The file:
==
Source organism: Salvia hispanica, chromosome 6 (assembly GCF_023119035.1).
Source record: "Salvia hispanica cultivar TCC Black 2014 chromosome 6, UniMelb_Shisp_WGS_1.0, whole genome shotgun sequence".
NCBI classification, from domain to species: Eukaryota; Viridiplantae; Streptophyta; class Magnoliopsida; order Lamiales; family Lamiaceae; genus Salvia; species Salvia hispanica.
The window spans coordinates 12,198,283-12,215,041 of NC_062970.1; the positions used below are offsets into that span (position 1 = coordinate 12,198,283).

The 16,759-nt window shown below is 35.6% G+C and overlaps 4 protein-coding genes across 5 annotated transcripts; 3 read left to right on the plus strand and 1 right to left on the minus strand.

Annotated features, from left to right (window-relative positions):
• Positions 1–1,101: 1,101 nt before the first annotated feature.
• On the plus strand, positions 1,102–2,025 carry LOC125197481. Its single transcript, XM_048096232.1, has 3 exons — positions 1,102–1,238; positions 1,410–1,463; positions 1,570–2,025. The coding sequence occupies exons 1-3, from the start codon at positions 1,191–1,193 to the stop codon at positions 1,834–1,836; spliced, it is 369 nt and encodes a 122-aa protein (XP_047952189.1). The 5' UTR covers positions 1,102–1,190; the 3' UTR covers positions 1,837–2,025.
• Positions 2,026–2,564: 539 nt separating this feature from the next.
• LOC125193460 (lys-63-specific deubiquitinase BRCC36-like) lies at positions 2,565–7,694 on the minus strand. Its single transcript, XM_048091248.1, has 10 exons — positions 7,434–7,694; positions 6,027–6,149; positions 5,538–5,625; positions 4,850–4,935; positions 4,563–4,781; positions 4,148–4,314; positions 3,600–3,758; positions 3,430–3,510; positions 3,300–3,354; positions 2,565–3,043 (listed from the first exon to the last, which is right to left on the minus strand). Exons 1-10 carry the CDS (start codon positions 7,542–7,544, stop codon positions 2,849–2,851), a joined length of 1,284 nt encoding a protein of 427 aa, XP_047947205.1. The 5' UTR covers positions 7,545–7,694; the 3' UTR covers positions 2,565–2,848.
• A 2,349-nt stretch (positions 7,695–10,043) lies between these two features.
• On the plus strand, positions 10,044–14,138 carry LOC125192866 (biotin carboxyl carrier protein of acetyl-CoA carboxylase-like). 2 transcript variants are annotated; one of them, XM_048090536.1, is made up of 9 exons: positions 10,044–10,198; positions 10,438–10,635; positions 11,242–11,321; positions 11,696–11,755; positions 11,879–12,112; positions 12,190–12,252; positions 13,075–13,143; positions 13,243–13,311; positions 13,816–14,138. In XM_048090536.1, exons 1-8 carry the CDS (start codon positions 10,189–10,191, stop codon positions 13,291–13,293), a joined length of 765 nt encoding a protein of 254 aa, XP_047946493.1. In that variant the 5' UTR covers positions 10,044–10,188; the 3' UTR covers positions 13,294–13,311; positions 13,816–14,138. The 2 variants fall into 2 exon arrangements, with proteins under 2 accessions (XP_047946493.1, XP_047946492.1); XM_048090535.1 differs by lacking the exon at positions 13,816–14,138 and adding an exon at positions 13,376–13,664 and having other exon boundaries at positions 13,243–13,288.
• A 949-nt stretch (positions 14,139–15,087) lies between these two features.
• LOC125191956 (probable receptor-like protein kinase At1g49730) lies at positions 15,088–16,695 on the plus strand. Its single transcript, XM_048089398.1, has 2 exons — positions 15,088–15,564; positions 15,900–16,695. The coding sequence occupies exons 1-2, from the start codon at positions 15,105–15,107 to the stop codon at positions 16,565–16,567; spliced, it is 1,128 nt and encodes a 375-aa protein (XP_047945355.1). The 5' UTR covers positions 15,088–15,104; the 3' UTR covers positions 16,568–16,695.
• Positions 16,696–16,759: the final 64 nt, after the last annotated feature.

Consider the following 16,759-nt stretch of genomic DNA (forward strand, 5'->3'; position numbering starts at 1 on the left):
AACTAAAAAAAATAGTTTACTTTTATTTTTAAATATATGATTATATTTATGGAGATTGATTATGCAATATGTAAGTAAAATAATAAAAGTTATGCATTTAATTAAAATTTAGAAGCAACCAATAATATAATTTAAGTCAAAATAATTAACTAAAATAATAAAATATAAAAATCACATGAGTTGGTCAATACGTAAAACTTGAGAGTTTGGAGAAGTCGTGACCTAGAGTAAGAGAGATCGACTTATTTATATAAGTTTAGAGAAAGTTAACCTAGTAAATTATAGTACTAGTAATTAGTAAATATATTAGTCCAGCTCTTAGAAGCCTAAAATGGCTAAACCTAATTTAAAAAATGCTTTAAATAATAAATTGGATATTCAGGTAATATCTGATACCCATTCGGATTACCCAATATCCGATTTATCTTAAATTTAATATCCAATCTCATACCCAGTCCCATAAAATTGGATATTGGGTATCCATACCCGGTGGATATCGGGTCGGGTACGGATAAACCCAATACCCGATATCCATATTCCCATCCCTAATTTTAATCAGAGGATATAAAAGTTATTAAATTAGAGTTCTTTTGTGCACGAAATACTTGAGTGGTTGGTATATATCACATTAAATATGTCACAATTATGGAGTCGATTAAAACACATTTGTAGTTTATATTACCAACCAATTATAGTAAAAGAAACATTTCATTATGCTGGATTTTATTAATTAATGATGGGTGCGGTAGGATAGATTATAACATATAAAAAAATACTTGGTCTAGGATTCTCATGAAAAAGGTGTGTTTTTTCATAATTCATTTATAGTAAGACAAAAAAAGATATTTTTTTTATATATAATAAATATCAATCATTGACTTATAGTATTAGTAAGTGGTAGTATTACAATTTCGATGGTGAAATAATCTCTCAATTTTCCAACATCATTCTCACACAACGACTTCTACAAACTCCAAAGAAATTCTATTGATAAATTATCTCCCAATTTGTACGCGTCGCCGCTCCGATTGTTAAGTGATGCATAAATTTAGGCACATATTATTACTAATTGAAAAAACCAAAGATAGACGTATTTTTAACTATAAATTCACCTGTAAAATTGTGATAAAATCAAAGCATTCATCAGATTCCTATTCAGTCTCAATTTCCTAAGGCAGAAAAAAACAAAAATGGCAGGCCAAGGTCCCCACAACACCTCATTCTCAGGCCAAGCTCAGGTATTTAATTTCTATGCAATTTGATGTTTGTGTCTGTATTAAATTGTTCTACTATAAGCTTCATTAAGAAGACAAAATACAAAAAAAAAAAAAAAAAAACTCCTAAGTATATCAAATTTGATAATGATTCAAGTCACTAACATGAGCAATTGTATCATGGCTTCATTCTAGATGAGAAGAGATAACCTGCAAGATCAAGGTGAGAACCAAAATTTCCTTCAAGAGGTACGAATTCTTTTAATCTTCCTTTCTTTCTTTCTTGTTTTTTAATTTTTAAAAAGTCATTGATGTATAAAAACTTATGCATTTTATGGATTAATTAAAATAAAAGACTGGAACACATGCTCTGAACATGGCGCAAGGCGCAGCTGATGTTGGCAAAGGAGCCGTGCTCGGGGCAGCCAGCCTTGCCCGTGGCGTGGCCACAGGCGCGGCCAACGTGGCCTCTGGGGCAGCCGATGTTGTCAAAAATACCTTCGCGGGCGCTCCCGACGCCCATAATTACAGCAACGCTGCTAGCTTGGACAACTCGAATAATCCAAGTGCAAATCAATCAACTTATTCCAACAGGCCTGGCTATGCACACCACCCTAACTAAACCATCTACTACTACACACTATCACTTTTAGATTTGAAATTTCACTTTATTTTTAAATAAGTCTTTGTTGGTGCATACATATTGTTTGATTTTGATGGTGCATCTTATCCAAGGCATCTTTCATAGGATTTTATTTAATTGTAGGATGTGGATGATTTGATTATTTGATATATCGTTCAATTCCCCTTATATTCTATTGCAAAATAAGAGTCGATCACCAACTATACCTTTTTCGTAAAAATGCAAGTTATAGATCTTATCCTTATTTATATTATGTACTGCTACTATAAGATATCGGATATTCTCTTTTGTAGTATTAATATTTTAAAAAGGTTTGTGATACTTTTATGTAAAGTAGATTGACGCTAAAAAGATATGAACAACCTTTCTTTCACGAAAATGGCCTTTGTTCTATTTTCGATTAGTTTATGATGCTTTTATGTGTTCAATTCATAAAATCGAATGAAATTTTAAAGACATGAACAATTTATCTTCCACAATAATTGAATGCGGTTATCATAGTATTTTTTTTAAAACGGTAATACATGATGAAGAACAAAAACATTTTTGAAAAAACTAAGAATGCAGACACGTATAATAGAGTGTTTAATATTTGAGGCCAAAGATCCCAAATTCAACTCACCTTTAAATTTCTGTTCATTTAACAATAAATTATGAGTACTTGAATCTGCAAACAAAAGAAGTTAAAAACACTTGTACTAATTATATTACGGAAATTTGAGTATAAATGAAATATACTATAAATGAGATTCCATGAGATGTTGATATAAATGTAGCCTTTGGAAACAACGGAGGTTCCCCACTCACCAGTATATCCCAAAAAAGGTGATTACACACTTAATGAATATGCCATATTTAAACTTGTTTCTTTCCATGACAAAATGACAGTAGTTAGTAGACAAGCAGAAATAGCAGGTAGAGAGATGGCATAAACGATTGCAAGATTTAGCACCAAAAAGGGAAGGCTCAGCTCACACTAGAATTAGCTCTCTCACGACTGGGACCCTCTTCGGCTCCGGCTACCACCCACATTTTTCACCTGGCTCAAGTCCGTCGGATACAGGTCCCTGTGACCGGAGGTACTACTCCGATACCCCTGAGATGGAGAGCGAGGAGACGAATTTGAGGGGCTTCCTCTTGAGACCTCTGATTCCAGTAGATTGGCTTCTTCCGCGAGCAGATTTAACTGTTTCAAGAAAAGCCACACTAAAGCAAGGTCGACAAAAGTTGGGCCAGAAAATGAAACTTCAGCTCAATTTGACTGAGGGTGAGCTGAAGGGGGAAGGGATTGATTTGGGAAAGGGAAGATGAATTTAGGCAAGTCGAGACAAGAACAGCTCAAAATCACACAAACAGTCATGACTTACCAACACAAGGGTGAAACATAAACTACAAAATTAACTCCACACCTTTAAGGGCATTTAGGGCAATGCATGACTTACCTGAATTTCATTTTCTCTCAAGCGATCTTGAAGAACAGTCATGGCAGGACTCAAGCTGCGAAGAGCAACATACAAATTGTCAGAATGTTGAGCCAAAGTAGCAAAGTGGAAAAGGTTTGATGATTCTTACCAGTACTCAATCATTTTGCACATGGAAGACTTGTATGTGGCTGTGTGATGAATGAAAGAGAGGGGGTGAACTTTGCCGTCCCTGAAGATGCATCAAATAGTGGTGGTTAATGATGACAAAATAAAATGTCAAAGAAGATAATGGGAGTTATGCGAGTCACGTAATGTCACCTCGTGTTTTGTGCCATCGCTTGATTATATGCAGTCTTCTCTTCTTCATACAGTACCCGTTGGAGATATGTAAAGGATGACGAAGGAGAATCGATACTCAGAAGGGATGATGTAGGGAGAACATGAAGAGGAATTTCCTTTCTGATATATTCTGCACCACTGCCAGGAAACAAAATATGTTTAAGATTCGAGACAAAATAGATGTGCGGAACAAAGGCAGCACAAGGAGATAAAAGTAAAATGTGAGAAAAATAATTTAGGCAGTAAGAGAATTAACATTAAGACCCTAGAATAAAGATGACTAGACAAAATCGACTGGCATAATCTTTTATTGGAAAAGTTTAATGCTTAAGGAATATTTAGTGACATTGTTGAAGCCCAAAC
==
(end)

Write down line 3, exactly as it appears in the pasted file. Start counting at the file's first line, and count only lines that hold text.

NCBI classification, from domain to species: Eukaryota; Viridiplantae; Streptophyta; class Magnoliopsida; order Lamiales; family Lamiaceae; genus Salvia; species Salvia hispanica.